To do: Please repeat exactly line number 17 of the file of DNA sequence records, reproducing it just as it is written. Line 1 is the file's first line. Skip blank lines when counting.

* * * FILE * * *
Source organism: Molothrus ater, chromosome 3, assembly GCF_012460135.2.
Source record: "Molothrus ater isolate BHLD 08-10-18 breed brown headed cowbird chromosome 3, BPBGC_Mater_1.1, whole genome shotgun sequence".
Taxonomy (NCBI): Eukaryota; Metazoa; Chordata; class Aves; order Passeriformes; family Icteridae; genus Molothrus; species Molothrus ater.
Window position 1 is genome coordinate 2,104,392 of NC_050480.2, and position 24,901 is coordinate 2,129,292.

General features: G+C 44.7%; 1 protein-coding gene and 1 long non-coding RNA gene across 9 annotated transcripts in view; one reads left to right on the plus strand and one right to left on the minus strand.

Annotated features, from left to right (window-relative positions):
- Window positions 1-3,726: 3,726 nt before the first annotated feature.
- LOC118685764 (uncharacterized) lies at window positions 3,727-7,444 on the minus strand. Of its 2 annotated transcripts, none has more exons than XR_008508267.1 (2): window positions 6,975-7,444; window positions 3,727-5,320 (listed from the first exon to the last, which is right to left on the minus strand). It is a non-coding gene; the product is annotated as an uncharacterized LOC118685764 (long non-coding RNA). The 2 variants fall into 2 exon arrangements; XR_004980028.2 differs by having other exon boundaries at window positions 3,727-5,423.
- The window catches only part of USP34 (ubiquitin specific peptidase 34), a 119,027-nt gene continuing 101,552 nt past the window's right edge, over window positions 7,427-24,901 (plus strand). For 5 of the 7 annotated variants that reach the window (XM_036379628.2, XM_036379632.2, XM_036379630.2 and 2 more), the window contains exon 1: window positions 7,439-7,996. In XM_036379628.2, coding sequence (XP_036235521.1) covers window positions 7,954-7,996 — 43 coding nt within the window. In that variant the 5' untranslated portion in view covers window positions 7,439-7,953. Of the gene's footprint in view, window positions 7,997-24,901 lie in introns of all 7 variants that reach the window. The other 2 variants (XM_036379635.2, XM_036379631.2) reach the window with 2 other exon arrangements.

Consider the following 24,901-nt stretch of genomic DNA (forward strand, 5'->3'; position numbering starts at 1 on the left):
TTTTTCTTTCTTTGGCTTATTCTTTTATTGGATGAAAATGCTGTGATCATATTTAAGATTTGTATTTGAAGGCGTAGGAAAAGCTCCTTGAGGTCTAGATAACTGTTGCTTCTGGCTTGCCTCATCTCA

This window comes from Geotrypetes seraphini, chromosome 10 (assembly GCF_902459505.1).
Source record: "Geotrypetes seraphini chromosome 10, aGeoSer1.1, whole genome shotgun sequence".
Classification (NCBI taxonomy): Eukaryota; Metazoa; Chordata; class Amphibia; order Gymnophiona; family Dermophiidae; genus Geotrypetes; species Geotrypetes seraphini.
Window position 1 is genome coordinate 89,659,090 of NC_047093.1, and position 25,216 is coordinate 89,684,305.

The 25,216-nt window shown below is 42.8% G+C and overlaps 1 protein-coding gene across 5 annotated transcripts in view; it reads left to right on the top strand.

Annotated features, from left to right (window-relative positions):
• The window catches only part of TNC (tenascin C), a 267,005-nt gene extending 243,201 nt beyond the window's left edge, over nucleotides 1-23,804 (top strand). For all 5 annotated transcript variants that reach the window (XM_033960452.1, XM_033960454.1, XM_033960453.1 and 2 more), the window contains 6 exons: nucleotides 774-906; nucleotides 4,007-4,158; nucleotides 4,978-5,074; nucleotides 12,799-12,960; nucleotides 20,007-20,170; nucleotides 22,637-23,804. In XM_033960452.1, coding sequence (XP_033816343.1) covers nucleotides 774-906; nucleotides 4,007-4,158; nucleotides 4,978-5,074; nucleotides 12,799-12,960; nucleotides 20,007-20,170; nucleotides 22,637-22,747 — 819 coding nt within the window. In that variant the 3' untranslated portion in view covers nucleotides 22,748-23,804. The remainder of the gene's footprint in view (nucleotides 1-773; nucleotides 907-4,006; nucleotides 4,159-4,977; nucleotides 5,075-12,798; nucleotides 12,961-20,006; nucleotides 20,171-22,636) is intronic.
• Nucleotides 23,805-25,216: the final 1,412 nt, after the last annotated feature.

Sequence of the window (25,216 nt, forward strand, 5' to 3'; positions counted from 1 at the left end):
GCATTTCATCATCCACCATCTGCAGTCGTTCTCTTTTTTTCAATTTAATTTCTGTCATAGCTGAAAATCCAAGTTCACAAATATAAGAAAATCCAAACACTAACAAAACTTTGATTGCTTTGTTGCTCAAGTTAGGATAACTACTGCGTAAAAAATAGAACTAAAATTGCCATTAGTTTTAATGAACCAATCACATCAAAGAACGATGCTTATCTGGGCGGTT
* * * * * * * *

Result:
Annotated features, from left to right (window-relative positions):